Many business interruption insurance policies include specific exclusions, such as loss arising from property damage caused by an earthquake or another natural disaster. The problem U.S. business owners are facing during the COVID-19 crisis is that insurance companies are claiming that coronavirus-related losses are excluded from business interruption policies, and that even if they weren’t, coverage would still be denied for claims arising from COVID-19 because the virus did not cause physical damage. Even policyholders who don’t have an exclusion for losses caused by “viruses or communicable diseases” in their interruption insurance policies are being denied coverage.
Interruption Claims The COVID-19 pandemic continues to have significant economic consequences for businesses across the United States and a key concern that business owners will face in the coming weeks and months is whether all or a portion of their coronavirus-related financial losses will be covered by insurance. Because many standard businessowners, commercial property and commercial package policies do not provide business interruption coverage for losses resulting from coronavirus-related shutdowns, insurance companies are under pressure to pay business interruption losses from COVID-19 despite what their policies say. Some states are considering legislation that would force insurers to pay coronavirus-related business interruption claims that are not currently covered. New York, Louisiana, Massachusetts, Ohio, Michigan, South Carolina and Pennsylvania have each proposed a bill requiring insurers to cover otherwise-excluded business interruption claims arising from COVID-19. In the meantime, the COVID-19 business interruption litigation continues to grow.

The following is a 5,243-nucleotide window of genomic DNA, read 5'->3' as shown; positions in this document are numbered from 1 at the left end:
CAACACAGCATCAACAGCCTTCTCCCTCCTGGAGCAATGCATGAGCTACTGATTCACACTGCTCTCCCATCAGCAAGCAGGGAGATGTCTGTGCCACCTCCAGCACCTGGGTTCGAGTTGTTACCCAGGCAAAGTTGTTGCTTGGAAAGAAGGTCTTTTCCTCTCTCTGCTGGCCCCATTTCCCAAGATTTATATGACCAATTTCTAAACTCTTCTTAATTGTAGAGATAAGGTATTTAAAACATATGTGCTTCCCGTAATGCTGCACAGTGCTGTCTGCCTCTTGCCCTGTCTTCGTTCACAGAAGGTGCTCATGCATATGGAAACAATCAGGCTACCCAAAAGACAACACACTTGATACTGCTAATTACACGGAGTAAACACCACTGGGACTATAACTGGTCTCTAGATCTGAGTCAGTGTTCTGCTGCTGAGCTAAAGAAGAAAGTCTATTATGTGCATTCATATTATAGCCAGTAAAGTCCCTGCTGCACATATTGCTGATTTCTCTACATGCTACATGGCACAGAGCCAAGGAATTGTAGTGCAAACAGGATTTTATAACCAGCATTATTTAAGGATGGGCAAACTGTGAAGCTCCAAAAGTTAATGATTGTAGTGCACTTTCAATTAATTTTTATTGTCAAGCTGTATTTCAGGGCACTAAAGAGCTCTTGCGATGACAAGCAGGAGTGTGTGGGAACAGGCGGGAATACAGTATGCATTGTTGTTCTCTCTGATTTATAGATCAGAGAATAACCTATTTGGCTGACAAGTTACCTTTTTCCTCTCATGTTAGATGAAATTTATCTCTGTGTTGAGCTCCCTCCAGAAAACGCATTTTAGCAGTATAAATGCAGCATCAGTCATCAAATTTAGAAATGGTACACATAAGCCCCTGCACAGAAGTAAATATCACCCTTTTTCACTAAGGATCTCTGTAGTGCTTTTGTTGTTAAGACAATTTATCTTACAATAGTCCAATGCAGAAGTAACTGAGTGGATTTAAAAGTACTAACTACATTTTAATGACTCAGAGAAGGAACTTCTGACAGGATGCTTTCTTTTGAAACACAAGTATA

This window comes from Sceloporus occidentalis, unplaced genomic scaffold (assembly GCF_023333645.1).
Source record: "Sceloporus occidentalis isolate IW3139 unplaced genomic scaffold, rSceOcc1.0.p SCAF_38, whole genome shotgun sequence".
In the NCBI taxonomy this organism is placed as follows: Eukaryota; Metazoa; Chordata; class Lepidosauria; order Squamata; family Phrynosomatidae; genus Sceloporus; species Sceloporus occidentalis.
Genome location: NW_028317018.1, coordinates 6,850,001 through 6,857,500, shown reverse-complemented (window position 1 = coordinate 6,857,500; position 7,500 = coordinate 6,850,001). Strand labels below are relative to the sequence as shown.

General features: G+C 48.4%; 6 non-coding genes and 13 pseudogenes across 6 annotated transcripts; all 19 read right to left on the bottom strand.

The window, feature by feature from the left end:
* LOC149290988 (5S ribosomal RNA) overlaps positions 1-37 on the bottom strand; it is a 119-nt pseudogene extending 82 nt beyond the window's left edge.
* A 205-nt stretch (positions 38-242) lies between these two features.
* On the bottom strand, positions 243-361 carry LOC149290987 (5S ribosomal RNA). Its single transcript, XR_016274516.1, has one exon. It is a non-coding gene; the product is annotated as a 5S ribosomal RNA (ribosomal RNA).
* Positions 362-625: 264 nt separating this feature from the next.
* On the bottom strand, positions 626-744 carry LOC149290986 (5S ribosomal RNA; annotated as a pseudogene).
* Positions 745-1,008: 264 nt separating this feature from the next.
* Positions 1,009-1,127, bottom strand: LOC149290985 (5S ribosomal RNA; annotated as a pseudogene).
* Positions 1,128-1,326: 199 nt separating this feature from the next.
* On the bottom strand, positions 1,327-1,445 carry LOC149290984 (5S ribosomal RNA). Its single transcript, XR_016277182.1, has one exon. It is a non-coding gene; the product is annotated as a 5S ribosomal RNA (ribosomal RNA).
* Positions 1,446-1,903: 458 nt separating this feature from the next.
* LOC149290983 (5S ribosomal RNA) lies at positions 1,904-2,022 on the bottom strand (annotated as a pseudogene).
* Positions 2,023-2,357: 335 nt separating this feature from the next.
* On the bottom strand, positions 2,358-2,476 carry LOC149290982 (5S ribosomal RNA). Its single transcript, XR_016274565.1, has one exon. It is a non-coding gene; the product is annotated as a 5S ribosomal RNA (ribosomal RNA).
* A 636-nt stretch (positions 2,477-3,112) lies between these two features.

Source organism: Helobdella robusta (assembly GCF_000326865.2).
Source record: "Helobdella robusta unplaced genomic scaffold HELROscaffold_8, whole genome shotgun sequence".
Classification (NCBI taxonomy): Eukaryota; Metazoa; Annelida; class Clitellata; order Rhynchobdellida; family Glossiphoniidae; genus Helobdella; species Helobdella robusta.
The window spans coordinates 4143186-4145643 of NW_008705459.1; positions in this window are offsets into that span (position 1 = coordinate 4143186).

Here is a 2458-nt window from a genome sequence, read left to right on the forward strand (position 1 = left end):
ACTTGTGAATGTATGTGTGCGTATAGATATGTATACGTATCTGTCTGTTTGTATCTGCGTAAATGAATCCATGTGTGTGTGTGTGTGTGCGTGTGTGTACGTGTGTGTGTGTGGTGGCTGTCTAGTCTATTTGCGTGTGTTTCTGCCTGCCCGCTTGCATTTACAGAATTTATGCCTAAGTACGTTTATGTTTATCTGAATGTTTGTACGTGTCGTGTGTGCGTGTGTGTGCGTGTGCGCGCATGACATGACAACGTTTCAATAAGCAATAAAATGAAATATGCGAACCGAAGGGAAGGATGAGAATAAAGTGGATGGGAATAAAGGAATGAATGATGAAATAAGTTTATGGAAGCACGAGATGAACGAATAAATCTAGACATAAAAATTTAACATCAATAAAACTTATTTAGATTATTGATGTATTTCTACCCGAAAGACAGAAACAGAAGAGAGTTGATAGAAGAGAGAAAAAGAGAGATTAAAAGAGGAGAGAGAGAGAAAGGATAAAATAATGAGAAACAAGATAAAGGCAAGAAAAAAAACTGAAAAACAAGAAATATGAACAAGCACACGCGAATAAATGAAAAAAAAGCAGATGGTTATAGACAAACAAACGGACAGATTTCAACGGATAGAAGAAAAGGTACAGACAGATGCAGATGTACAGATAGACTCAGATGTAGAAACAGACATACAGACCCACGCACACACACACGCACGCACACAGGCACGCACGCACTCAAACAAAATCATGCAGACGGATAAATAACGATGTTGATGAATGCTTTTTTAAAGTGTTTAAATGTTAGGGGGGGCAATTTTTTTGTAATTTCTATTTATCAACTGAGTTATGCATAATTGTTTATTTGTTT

March 2020 – One of the first COVID-19 business interruption lawsuits is filed by the owners of a restaurant in New Orleans, who claim that their interruption insurance should cover damages from COVID-19.
March 2020 – The owner of several Michelin-starred restaurants files a lawsuit in California alleging that his insurer owes coverage for business interruption and property damage claims stemming from COVID-19.
April 2020 – Two restaurants in Miami file a putative national class action lawsuit, declaring that “the COVID-19 pandemic and the corresponding response by civil authorities to stop the spread of the outbreak triggers coverage, has caused physical property loss and damage to the insured property, provides coverage for future civil authority orders that result in future suspensions or curtailments of business operations.”
April 2020 – A national putative class action lawsuit is filed by a Fort Lauderdale restaurant, alleging that the stay-at-home orders issued by Florida Governor Ron DeSantis “were issued in response to dangerous physical conditions and caused a suspension of business operations on the covered premises.”
April 2020 – A Pennsylvania-based restaurant owner files a lawsuit seeking coverage under an “all risks” policy for business interruption, contamination, extra expenses and civil authority due to the coronavirus pandemic and government shutdown orders.